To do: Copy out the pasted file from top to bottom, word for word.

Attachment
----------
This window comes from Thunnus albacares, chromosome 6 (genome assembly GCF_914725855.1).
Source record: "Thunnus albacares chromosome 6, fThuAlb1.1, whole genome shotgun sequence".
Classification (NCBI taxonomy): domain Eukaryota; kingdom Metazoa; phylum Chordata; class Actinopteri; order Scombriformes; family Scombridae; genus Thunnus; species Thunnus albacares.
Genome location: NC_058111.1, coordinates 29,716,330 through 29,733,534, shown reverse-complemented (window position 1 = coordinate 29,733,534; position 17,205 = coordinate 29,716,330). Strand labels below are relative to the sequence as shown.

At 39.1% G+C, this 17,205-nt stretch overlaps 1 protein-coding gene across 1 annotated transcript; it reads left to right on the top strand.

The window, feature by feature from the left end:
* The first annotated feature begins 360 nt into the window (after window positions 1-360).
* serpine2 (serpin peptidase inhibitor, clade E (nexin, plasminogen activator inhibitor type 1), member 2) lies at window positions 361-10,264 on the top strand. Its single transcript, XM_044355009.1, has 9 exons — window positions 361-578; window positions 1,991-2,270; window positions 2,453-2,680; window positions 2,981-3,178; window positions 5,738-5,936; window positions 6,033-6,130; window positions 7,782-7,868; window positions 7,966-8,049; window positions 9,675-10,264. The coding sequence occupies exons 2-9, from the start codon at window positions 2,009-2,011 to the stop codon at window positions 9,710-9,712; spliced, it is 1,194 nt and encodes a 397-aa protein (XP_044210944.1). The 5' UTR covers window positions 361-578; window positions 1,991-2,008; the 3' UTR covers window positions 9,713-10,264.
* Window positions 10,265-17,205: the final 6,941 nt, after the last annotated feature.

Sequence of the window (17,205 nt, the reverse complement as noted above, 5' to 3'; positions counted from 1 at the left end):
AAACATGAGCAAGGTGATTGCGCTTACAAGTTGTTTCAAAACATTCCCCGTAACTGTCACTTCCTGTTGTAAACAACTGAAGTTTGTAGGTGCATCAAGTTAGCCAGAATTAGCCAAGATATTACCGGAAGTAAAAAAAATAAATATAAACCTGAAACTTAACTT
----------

This window comes from Thunnus albacares, chromosome 6 (genome assembly GCF_914725855.1).
Source record: "Thunnus albacares chromosome 6, fThuAlb1.1, whole genome shotgun sequence".
Classification (NCBI taxonomy): domain Eukaryota; kingdom Metazoa; phylum Chordata; class Actinopteri; order Scombriformes; family Scombridae; genus Thunnus; species Thunnus albacares.
Genome location: NC_058111.1, coordinates 29,716,330 through 29,733,534, shown reverse-complemented (window position 1 = coordinate 29,733,534; position 17,205 = coordinate 29,716,330). Strand labels below are relative to the sequence as shown.

At 39.1% G+C, this 17,205-nt stretch overlaps 1 protein-coding gene across 1 annotated transcript; it reads left to right on the top strand.

The window, feature by feature from the left end:
* The first annotated feature begins 360 nt into the window (after window positions 1-360).
* serpine2 (serpin peptidase inhibitor, clade E (nexin, plasminogen activator inhibitor type 1), member 2) lies at window positions 361-10,264 on the top strand. Its single transcript, XM_044355009.1, has 9 exons — window positions 361-578; window positions 1,991-2,270; window positions 2,453-2,680; window positions 2,981-3,178; window positions 5,738-5,936; window positions 6,033-6,130; window positions 7,782-7,868; window positions 7,966-8,049; window positions 9,675-10,264. The coding sequence occupies exons 2-9, from the start codon at window positions 2,009-2,011 to the stop codon at window positions 9,710-9,712; spliced, it is 1,194 nt and encodes a 397-aa protein (XP_044210944.1). The 5' UTR covers window positions 361-578; window positions 1,991-2,008; the 3' UTR covers window positions 9,713-10,264.
* Window positions 10,265-17,205: the final 6,941 nt, after the last annotated feature.

Sequence of the window (17,205 nt, the reverse complement as noted above, 5' to 3'; positions counted from 1 at the left end):
AAACATGAGCAAGGTGATTGCGCTTACAAGTTGTTTCAAAACATTCCCCGTAACTGTCACTTCCTGTTGTAAACAACTGAAGTTTGTAGGTGCATCAAGTTAGCCAGAATTAGCCAAGATATTACCGGAAGTAAAAAAAATAAATATAAACCTGAAACTTAACTT